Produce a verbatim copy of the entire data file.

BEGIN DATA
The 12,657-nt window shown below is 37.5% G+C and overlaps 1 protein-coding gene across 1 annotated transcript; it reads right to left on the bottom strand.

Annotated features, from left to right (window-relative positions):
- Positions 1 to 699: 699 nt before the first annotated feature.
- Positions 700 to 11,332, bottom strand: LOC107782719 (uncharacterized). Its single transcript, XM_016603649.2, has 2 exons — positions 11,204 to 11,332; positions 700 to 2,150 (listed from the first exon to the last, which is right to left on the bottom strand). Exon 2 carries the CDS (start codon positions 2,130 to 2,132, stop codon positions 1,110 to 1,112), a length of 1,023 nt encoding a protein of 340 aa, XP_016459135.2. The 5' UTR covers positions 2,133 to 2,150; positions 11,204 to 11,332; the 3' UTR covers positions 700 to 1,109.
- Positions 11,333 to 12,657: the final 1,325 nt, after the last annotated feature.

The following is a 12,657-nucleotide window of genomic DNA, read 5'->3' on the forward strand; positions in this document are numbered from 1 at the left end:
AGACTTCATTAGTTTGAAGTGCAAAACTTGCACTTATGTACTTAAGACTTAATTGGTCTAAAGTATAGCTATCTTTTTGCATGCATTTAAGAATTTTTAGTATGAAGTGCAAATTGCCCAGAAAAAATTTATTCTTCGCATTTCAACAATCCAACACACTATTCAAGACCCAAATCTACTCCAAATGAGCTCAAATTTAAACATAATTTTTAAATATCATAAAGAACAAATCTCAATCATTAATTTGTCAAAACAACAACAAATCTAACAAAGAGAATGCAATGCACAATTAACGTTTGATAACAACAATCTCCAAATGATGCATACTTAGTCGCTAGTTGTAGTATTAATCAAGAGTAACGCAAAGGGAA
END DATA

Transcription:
The 12,657-nt window shown below is 37.5% G+C and overlaps 1 protein-coding gene across 1 annotated transcript; it reads right to left on the bottom strand.

Annotated features, from left to right (window-relative positions):
- Positions 1 to 699: 699 nt before the first annotated feature.
- Positions 700 to 11,332, bottom strand: LOC107782719 (uncharacterized). Its single transcript, XM_016603649.2, has 2 exons — positions 11,204 to 11,332; positions 700 to 2,150 (listed from the first exon to the last, which is right to left on the bottom strand). Exon 2 carries the CDS (start codon positions 2,130 to 2,132, stop codon positions 1,110 to 1,112), a length of 1,023 nt encoding a protein of 340 aa, XP_016459135.2. The 5' UTR covers positions 2,133 to 2,150; positions 11,204 to 11,332; the 3' UTR covers positions 700 to 1,109.
- Positions 11,333 to 12,657: the final 1,325 nt, after the last annotated feature.

The following is a 12,657-nucleotide window of genomic DNA, read 5'->3' on the forward strand; positions in this document are numbered from 1 at the left end:
AGACTTCATTAGTTTGAAGTGCAAAACTTGCACTTATGTACTTAAGACTTAATTGGTCTAAAGTATAGCTATCTTTTTGCATGCATTTAAGAATTTTTAGTATGAAGTGCAAATTGCCCAGAAAAAATTTATTCTTCGCATTTCAACAATCCAACACACTATTCAAGACCCAAATCTACTCCAAATGAGCTCAAATTTAAACATAATTTTTAAATATCATAAAGAACAAATCTCAATCATTAATTTGTCAAAACAACAACAAATCTAACAAAGAGAATGCAATGCACAATTAACGTTTGATAACAACAATCTCCAAATGATGCATACTTAGTCGCTAGTTGTAGTATTAATCAAGAGTAACGCAAAGGGAA